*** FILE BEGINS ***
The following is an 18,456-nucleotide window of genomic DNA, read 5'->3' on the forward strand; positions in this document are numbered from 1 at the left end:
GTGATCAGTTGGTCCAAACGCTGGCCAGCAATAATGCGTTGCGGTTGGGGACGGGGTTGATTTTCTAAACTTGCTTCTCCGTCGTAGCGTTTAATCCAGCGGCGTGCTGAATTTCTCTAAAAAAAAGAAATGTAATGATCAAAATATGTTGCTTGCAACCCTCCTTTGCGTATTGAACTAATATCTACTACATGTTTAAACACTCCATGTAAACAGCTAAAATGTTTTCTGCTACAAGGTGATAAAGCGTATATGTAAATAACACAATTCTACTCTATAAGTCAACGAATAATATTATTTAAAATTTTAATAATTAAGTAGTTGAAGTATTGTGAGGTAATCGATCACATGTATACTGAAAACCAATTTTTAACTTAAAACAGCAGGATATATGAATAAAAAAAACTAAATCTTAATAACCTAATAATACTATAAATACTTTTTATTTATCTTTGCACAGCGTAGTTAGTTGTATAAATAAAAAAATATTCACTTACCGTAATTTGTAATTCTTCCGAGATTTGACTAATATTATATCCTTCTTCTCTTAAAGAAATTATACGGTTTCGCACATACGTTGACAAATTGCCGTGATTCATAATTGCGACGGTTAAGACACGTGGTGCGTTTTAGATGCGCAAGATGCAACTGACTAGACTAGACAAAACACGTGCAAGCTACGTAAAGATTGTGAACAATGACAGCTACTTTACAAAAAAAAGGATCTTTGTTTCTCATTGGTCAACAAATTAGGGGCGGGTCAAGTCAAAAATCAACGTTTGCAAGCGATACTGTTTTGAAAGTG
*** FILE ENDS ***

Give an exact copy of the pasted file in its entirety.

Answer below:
The following is an 18,456-nucleotide window of genomic DNA, read 5'->3' on the forward strand; positions in this document are numbered from 1 at the left end:
GTGATCAGTTGGTCCAAACGCTGGCCAGCAATAATGCGTTGCGGTTGGGGACGGGGTTGATTTTCTAAACTTGCTTCTCCGTCGTAGCGTTTAATCCAGCGGCGTGCTGAATTTCTCTAAAAAAAAGAAATGTAATGATCAAAATATGTTGCTTGCAACCCTCCTTTGCGTATTGAACTAATATCTACTACATGTTTAAACACTCCATGTAAACAGCTAAAATGTTTTCTGCTACAAGGTGATAAAGCGTATATGTAAATAACACAATTCTACTCTATAAGTCAACGAATAATATTATTTAAAATTTTAATAATTAAGTAGTTGAAGTATTGTGAGGTAATCGATCACATGTATACTGAAAACCAATTTTTAACTTAAAACAGCAGGATATATGAATAAAAAAAACTAAATCTTAATAACCTAATAATACTATAAATACTTTTTATTTATCTTTGCACAGCGTAGTTAGTTGTATAAATAAAAAAATATTCACTTACCGTAATTTGTAATTCTTCCGAGATTTGACTAATATTATATCCTTCTTCTCTTAAAGAAATTATACGGTTTCGCACATACGTTGACAAATTGCCGTGATTCATAATTGCGACGGTTAAGACACGTGGTGCGTTTTAGATGCGCAAGATGCAACTGACTAGACTAGACAAAACACGTGCAAGCTACGTAAAGATTGTGAACAATGACAGCTACTTTACAAAAAAAAGGATCTTTGTTTCTCATTGGTCAACAAATTAGGGGCGGGTCAAGTCAAAAATCAACGTTTGCAAGCGATACTGTTTTGAAAGTG